This article is part of #Future, a new UPROXX section that covers where the world is headed and how things have changed since 1989. Powered by Toyota.
1988 was a special year. Not just because Poison taught the world about love and loss while answering the age old question “how many cowboys have a sad, sad song?” (answer: every one). The year was also special because three things happened:
2. A young journalist named Nicole Yorkin consulted with prominent futurists, engineers and artists to write an article that predicted life in Los Angeles in 2013 through a fictional account of a family in Granada Hills.
3. An engineer at Northrup Grumman named Jerry Lockenour read Nicole Yorkin’s article about the future of LA, and he liked the article so much that he filed it away.
Back to the Future II would go on to become an international blockbuster (and create a longing for hover boards that would haunt this author for much of his childhood), but Nicole Yorkin’s fantastic article was, sadly, lost to time. Nicole would eventually leave her Pulitzer-prize nominated journalism work for a successful career as a television writer and producer.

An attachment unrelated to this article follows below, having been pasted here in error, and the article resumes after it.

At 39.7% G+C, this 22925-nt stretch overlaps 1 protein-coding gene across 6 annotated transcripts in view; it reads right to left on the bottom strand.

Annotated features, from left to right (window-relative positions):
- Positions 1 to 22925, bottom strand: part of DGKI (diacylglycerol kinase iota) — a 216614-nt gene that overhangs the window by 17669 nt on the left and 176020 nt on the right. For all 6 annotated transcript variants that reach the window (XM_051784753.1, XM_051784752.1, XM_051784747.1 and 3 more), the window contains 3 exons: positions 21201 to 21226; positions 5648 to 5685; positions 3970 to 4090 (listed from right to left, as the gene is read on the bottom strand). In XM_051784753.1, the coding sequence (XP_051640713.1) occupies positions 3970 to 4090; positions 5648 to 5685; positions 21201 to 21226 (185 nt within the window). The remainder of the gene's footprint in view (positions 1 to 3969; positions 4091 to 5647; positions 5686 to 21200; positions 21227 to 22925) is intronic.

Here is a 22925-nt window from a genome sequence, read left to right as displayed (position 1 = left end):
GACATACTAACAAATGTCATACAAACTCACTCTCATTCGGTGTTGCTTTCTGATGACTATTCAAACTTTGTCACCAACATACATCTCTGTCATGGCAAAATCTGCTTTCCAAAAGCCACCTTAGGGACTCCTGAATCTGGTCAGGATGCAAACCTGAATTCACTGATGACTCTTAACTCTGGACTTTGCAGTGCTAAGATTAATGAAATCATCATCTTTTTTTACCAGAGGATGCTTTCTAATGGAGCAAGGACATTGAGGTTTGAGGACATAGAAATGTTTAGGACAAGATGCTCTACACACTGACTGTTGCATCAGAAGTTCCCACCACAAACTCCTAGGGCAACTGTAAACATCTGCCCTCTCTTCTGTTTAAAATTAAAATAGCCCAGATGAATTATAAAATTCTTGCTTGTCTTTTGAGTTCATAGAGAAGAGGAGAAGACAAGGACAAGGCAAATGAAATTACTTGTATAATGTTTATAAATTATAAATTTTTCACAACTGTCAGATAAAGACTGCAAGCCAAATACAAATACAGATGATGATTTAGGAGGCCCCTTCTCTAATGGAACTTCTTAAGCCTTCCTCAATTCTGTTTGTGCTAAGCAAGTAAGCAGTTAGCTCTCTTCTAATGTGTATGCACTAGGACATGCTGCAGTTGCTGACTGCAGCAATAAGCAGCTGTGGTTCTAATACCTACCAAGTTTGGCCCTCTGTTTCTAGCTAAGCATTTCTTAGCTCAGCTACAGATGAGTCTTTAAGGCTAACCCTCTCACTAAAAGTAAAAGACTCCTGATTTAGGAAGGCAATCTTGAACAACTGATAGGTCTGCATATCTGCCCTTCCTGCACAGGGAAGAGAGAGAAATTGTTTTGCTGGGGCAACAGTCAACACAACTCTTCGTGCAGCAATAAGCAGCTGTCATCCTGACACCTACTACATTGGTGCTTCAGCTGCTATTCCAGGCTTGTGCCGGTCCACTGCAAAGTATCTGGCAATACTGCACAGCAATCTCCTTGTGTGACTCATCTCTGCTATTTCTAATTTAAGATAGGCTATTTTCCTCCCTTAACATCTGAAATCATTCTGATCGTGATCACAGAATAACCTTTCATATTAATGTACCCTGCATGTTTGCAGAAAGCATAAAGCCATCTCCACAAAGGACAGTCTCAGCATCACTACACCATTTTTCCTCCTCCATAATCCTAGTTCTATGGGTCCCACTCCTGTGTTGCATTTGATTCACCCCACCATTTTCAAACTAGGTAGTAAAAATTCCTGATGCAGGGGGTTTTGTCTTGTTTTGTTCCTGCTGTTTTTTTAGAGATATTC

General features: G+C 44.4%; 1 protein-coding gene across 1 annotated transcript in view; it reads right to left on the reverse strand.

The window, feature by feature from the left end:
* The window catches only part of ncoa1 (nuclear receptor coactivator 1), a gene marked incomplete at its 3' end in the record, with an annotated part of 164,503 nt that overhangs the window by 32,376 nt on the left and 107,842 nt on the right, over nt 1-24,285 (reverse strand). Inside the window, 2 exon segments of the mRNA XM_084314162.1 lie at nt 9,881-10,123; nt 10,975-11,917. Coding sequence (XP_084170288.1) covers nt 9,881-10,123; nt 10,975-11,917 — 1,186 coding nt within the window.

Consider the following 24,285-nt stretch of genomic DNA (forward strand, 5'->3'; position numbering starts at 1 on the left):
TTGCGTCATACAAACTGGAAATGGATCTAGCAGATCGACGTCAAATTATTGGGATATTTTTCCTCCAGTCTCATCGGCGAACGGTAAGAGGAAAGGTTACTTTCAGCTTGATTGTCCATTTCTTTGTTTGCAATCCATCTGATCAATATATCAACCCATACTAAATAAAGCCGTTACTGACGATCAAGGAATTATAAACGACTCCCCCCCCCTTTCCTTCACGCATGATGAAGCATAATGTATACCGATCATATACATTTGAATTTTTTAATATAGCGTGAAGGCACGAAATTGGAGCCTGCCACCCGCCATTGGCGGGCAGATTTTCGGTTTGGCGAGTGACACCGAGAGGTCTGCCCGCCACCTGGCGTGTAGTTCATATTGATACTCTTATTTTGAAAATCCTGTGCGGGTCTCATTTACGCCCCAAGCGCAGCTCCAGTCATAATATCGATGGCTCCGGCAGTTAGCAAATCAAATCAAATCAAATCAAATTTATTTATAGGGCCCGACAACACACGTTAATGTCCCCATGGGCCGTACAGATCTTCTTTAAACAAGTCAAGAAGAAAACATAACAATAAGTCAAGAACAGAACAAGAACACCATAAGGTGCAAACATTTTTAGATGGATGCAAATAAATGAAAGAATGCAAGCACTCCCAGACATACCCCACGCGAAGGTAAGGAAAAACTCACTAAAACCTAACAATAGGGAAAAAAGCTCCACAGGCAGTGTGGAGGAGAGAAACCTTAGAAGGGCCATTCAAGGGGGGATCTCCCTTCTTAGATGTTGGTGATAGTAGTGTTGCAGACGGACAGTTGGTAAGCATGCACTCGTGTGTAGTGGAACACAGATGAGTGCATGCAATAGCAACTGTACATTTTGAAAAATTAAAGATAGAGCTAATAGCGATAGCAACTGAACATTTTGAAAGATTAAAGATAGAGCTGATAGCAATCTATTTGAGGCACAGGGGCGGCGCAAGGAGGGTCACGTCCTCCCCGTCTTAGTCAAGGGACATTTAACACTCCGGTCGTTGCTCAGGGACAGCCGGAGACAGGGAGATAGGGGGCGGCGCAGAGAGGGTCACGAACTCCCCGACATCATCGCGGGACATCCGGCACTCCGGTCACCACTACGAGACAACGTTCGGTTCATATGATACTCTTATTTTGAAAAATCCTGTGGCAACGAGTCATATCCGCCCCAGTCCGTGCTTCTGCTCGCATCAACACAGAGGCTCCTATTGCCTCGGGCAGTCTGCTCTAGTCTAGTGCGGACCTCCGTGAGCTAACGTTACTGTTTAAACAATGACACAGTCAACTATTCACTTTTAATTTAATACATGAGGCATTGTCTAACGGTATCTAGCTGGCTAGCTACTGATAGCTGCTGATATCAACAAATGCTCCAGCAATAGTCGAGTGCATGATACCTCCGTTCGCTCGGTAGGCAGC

By 2015, everyone in the world had seemingly forgotten Nicole’s article. Everyone except Jerry Lockenour.
After a long career at Northrup Grumman, Jerry became a professor at USC. While he was teaching an engineering class about technological innovation, Professor Lockenour knew he had the perfect subject for his students: Nicole Yorkin’s article from 1988. Over the semester, Professor Lockenour and his students studied the predictions in the LA Times article, finding out what the futurists got right, what they got wrong and the reasons behind the hits and misses.
With October 21, 2015 — the date that Marty McFly and Doc Brown travel to in Back to the Future Part II–only one day away, there is no better time to look back on the predictions made by the film and the LA Times article. Luckily, both Nicole Yorkin and Jerry Lockenour agreed to share their expertise about the future that we expected in 1988, and the reality that we have today with Uproxx.